LIFE SCIENCES - Self-powered oxygen sensor operates in space
A self-contained optical oxygen sensor that uses a stable radioluminescent light source recently traded the polluted waters of the Iowa City Wastewater Treatment Facility for the relatively clean environs of the Space Shuttle Columbia's bioreactor. Developed by Mark Arnold and Han Chuang at the University of Iowa (Iowa City, IA), the sensor detects oxygen flowing through a capillary tube. Unlike previous devices, however, this chemical sensor does not foul under extended periods of operation
A self-contained optical oxygen sensor that uses a stable radioluminescent light source recently traded the polluted waters of the Iowa City Wastewater Treatment Facility for the relatively clean environs of the Space Shuttle Columbia's bioreactor. Developed by Mark Arnold and Han Chuang at the University of Iowa (Iowa City, IA), the sensor detects oxygen flowing through a capillary tube. Unlike previous devices, however, this chemical sensor does not foul under extended periods of operation, require constant recalibration, or need electricity for its optical source.
The highly reactive element oxygen is crucial to many chemical processes, not the least of which is cellular survival. Traditional oxygen-sensing techniques depend on Clark electrodes. These devices use a platinum cathode and silver/silver chloride anode separated by a gas-permeable membrane. As oxygen diffuses across the membrane and makes contact with the cathode, it generates an electric current.
Although these sensors have excellent response times, they require frequent calibration because of membrane fouling, which can alter the rate of oxygen diffusion, reducing its permeable surface area and subsequently altering the relationship between oxygen content in the solution and the electric current. A secondary-albeit slight-drawback to this system is that it consumes oxygen as it makes a measurement. Consumption can be problematic in closed systems with limited oxygen budgets.
Arnold and Chuang's solution does not consume oxygen. Rather, oxygen serves as a quenching agent for a fluorescently active ruthenium compound (4,7-diphenyl-1, 10-phenanthroline) ruthenium(II) chloride (Ru(dpp)3). A glass capillary 2 cm long with an internal diameter of 1.5 mm is coated with a mixture of the ruthenium solution, a silicon adhesive, and titanium oxide. After this layer dries, a layer of black silicon (silicon with black carbon) is applied to isolate the optically active ruthenium layer from the sample.
The ruthenium layer naturally fluoresces when excited by 450-nm light. In the past, devices from lasers to lamps and LEDs have acted as light sources for ruthenium oxygen sensors; however, these bright sources require external power and lock-in amplification to improve their signal-to-noise ratio (S/R). While these bright sources tend to provide a high S/R-assuming the system compensates for source fluctuation-they also hasten photodecomposition of fluorescent materials.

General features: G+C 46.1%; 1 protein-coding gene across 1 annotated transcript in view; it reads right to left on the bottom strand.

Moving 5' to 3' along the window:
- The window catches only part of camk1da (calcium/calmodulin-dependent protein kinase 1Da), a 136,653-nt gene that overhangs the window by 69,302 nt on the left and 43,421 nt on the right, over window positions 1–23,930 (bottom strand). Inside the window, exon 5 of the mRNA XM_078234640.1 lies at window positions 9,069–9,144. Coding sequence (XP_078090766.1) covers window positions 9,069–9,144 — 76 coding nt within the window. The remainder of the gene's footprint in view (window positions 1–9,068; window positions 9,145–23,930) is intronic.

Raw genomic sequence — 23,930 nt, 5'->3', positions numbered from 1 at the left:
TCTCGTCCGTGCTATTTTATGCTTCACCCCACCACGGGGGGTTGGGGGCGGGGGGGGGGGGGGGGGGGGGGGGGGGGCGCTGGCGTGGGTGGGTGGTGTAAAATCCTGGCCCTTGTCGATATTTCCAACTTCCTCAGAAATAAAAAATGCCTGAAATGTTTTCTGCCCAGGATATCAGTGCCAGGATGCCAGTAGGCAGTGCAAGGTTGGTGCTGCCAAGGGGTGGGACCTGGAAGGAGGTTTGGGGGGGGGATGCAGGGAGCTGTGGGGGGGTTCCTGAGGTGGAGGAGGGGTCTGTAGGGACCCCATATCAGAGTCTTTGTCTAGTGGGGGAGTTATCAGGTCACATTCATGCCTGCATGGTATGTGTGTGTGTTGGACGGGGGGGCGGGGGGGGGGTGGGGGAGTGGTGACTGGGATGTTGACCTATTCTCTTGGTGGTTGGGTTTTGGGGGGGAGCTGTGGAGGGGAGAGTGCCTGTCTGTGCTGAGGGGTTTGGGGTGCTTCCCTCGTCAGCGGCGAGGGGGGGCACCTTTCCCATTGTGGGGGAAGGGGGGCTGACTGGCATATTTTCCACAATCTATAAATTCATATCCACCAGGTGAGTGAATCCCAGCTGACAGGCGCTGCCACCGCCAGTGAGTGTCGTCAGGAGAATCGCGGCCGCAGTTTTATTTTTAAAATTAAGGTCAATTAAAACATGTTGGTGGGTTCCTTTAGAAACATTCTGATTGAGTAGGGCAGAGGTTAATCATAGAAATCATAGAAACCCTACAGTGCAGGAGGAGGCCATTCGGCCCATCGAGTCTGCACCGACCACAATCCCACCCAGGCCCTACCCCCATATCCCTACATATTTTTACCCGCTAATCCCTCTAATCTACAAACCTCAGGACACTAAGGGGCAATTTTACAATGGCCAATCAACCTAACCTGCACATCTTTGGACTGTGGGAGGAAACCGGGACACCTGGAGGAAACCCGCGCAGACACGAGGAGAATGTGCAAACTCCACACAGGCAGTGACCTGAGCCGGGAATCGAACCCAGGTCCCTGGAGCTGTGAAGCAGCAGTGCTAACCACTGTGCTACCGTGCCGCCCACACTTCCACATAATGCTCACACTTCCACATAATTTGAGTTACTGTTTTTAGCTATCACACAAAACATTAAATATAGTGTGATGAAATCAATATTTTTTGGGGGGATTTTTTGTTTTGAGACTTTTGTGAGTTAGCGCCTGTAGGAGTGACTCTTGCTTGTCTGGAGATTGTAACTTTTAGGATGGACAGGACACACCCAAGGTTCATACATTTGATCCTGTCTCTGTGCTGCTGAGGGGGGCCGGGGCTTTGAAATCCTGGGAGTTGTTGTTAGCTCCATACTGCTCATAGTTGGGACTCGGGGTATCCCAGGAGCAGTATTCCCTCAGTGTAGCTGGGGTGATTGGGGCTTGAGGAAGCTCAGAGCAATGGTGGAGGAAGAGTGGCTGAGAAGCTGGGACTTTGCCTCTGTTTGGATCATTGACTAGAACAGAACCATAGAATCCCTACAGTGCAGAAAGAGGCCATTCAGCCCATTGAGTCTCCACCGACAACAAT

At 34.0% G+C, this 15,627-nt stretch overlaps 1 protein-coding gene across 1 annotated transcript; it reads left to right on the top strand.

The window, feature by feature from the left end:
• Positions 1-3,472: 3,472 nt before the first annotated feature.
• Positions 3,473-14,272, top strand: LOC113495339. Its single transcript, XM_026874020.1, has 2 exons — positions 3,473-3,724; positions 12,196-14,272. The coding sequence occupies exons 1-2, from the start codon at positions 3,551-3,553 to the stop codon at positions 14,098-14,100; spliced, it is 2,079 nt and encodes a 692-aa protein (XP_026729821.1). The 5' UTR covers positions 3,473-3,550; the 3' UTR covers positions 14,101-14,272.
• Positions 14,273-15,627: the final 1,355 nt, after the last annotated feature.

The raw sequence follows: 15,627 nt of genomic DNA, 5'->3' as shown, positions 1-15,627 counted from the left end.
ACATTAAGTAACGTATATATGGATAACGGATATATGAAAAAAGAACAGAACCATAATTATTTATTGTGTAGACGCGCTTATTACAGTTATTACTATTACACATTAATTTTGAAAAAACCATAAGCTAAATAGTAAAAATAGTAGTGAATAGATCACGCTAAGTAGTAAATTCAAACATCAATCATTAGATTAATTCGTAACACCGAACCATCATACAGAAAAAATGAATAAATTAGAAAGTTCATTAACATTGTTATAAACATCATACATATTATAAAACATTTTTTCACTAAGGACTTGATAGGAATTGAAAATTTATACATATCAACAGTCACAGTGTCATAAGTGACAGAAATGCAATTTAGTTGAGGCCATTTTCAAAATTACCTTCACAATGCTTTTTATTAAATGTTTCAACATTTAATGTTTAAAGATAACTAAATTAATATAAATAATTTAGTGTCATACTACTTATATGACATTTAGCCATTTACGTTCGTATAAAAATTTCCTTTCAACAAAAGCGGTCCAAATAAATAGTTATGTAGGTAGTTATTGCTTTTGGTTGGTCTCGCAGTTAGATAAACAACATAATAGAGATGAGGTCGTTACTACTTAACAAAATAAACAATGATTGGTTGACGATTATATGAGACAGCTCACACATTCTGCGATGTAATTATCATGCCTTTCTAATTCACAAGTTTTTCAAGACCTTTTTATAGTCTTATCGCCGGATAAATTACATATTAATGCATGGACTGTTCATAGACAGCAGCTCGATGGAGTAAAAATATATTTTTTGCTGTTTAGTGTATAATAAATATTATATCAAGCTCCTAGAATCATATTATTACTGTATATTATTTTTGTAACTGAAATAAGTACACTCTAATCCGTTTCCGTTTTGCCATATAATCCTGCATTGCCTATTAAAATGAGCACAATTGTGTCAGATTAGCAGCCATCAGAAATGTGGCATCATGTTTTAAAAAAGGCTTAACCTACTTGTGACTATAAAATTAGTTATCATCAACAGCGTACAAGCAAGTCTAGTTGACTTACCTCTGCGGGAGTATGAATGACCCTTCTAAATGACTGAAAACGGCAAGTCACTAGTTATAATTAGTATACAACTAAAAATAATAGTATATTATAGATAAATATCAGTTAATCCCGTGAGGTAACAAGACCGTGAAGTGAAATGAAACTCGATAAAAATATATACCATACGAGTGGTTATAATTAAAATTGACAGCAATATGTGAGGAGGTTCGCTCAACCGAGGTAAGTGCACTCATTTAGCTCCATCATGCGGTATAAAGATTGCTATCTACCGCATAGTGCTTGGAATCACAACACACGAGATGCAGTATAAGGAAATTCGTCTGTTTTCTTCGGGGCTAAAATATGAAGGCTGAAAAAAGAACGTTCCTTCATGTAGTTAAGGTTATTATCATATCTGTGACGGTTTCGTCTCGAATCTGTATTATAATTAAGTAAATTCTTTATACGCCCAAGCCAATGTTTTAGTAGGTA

To make a low-maintenance, stable device that has lower power requirements, the researchers in the Optical Science and Technology department at the University of Iowa used a radioluminescent source from MB-Microtec (North Tonawanda, NY), at the heart of which is a glass capsule with 3 mCi of tritium gas contained in a blue phosphor (see figure). As the tritium breaks down, it excites the phosphor, which then emits at 450 nm, the excitation peak for the ruthenium solution.
Both the capillary sensor and light source are glued to a bandpass filter with a 90-nm (full-width, half-maximum) bandwidth centered at 602 nm with 64% transmission at the peak wavelength. (The bandpass filter transmits ruthenium's fluorescence, which is centered at 610 nm, while blocking the excitation signal from the radioluminescent source.) Source, sensor, and filter are then glued on the reception window of a Hamamatsu silicon-photodiode detector (Bridgewater, NJ).
As oxygen passes through the black silicon layer, it diffuses through the ruthenium layer, quenching its fluorescence. Therefore, in the absence of oxygen, the fluorescence is high; as more oxygen flows through the capillary, the optical signal drops. According to Arnold, the relationship between the oxygen content and optical output is nonlinear, however, because of heterogeneity in the polymer matrix, stray light, and nonquenchable luminescence. Therefore, Arnold uses a transform to linearize the oxygen level data.
Because of the low excitation power from the radioluminescent source, Arnold said, the signal must be amplified and filtered electronically. With this design, the output signal tends to lose sensitivity as the oxygen level reaches saturation. However, with oxygen levels at 100%, the sensor can detect changes as small as 30 ppb.
As the sensor faced its first space flight, Arnold and Chuang remained confident about its ability to operate unattended for long periods of time. The sensing layer had already survived a three-week trial submerged 2 ft into effluent at a wastewater treatment plant with no discernable change in performance. Following the successful shuttle mission in July, the onsite team said test cells inside the bioreactor unit grew as expected, and there was no trace of contamination from the oxygen sensor.
R. WINN HARDIN is a science writer based in Atlantic Beach, FL; firstname.lastname@example.org.